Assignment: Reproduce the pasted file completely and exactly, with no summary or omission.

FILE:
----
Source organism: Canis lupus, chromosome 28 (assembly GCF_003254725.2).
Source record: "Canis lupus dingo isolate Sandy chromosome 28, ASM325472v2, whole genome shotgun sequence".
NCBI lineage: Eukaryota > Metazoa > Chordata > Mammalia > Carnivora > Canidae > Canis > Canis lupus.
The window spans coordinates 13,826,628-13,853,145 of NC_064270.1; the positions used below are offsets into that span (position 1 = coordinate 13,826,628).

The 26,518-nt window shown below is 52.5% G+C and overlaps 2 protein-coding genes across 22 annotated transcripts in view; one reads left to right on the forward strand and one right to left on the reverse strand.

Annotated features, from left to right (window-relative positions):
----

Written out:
Source organism: Canis lupus, chromosome 28 (assembly GCF_003254725.2).
Source record: "Canis lupus dingo isolate Sandy chromosome 28, ASM325472v2, whole genome shotgun sequence".
NCBI lineage: Eukaryota > Metazoa > Chordata > Mammalia > Carnivora > Canidae > Canis > Canis lupus.
The window spans coordinates 13,826,628-13,853,145 of NC_064270.1; the positions used below are offsets into that span (position 1 = coordinate 13,826,628).

The 26,518-nt window shown below is 52.5% G+C and overlaps 2 protein-coding genes across 22 annotated transcripts in view; one reads left to right on the forward strand and one right to left on the reverse strand.

Annotated features, from left to right (window-relative positions):